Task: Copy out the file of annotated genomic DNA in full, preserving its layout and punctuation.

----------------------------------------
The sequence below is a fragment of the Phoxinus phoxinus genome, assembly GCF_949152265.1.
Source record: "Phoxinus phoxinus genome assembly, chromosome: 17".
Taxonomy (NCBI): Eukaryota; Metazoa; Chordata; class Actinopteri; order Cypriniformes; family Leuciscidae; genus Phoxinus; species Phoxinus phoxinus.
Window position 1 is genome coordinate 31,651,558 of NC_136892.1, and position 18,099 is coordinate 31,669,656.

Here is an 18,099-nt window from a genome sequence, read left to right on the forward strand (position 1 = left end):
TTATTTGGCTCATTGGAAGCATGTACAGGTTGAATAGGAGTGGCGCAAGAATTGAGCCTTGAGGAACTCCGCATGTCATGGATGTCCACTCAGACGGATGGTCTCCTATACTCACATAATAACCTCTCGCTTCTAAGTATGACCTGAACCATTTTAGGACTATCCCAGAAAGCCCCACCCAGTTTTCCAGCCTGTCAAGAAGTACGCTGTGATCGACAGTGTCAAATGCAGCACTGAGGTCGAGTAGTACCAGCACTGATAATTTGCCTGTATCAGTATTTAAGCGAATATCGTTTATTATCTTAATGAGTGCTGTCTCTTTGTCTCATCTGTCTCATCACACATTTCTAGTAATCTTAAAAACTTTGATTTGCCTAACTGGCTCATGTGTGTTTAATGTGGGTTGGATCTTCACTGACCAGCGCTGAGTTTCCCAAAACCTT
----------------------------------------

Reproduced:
The sequence below is a fragment of the Phoxinus phoxinus genome, assembly GCF_949152265.1.
Source record: "Phoxinus phoxinus genome assembly, chromosome: 17".
Taxonomy (NCBI): Eukaryota; Metazoa; Chordata; class Actinopteri; order Cypriniformes; family Leuciscidae; genus Phoxinus; species Phoxinus phoxinus.
Window position 1 is genome coordinate 31,651,558 of NC_136892.1, and position 18,099 is coordinate 31,669,656.

Here is an 18,099-nt window from a genome sequence, read left to right on the forward strand (position 1 = left end):
TTATTTGGCTCATTGGAAGCATGTACAGGTTGAATAGGAGTGGCGCAAGAATTGAGCCTTGAGGAACTCCGCATGTCATGGATGTCCACTCAGACGGATGGTCTCCTATACTCACATAATAACCTCTCGCTTCTAAGTATGACCTGAACCATTTTAGGACTATCCCAGAAAGCCCCACCCAGTTTTCCAGCCTGTCAAGAAGTACGCTGTGATCGACAGTGTCAAATGCAGCACTGAGGTCGAGTAGTACCAGCACTGATAATTTGCCTGTATCAGTATTTAAGCGAATATCGTTTATTATCTTAATGAGTGCTGTCTCTTTGTCTCATCTGTCTCATCACACATTTCTAGTAATCTTAAAAACTTTGATTTGCCTAACTGGCTCATGTGTGTTTAATGTGGGTTGGATCTTCACTGACCAGCGCTGAGTTTCCCAAAACCTT